Charter’s telephone service competes directly with established telephone companies and other carriers, including internet-based VoIP providers, for voice service customers.  Because we offer voice services, we are subject to considerable competition from telephone companies and other telecommunications providers.  The telecommunications industry is highly competitive and includes competitors with greater financial and personnel resources, strong brand name recognition, and long-standing relationships with regulatory authorities and customers.  Moreover, mergers, joint ventures and alliances among our competitors have resulted in providers capable of offering cable television, Internet, and telephone services in direct competition with us.  For example, major local exchange carriers have entered into joint marketing arrangements with DBS providers to offer bundled packages combining telephone (including wireless), high-speed Internet, and video services.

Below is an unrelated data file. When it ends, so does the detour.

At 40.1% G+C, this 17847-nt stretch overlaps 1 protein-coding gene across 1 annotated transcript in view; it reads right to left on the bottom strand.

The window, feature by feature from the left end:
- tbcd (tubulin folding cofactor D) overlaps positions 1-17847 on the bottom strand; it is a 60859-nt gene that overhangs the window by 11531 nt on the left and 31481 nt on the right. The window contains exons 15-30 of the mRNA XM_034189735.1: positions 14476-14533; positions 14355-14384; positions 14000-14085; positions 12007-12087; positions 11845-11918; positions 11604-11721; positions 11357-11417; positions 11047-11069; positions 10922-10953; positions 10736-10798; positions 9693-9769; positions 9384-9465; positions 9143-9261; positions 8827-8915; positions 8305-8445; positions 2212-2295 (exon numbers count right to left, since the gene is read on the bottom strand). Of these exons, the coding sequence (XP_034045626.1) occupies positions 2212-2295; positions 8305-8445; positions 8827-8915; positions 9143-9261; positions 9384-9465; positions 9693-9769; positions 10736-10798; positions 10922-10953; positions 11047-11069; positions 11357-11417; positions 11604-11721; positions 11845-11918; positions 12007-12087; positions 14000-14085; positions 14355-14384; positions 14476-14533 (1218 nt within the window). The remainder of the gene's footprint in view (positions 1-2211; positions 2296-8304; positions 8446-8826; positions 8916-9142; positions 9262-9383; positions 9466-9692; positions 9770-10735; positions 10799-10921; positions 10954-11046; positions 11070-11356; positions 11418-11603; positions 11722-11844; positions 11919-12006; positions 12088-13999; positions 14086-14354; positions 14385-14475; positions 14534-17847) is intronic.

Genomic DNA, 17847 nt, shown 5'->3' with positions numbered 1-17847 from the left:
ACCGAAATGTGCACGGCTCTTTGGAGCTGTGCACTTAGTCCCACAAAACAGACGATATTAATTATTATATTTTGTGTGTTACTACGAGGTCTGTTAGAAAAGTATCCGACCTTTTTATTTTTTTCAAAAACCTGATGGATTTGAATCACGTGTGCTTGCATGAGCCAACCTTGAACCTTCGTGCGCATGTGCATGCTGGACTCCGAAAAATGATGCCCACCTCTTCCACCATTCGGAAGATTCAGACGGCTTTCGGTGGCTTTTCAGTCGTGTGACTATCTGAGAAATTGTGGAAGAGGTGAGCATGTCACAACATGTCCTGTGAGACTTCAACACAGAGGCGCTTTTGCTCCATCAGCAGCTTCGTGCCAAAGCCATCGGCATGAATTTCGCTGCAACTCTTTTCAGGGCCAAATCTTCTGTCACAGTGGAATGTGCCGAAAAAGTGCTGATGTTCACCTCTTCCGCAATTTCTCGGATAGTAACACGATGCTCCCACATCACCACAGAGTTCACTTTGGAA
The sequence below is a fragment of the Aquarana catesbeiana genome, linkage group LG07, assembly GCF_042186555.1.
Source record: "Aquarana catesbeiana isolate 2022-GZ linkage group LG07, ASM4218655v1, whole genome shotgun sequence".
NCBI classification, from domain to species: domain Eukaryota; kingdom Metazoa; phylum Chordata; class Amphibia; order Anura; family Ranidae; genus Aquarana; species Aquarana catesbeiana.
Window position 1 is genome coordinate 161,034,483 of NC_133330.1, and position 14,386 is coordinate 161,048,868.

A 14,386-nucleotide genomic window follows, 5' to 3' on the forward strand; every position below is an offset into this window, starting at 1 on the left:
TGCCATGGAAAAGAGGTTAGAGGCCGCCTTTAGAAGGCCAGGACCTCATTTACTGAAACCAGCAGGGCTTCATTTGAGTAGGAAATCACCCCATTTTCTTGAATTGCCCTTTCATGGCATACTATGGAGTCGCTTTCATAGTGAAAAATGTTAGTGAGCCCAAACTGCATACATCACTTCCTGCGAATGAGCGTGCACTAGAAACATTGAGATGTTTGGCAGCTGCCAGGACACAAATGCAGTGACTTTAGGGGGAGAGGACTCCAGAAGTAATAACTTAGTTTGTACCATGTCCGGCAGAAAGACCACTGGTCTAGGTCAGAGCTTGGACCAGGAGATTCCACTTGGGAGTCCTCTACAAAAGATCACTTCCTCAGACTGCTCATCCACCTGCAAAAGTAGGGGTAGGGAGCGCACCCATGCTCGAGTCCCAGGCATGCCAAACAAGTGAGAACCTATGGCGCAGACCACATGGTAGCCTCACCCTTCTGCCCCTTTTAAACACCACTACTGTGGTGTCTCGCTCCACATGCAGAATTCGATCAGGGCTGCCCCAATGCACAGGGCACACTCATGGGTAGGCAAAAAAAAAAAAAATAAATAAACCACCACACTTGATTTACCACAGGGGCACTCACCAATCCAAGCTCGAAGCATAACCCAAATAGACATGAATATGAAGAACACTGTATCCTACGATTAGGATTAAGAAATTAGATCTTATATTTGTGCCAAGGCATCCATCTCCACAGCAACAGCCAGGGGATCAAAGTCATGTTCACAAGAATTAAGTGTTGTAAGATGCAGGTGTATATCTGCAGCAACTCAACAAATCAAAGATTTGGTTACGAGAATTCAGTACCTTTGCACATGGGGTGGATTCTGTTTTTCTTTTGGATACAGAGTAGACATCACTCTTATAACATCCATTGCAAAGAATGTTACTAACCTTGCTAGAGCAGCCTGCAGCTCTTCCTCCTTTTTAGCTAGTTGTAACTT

DSL service allows Internet access to subscribers at data transmission speeds greater than those available over conventional telephone lines.  DSL service therefore is more competitive with high-speed Internet access over cable systems than conventional dial-up.  Most telephone companies, which already have plant, an existing customer base, and other operational functions in place (such as, billing, service personnel, etc.), offer DSL service.  We expect DSL to remain a significant competitor to our high-speed Internet services, particularly as telephone companies bundle DSL with telephone service.  In addition, the continuing deployment of fiber into telephone companies’
 
 
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networks (primarily by Verizon Communications, Inc. (“Verizon”)) will enable them to provide even higher bandwidth Internet services.

We believe that pricing for residential and commercial Internet services on our system is generally comparable to that for similar DSL services and that some residential customers prefer our Internet services bundled with our video and/or telephone services, and prefer our high Internet speeds.  However, DSL providers may currently be in a better position to offer data services to businesses since their networks tend to be more complete in commercial areas.  They also have the ability to bundle telephone with Internet services for a higher percentage of their customers.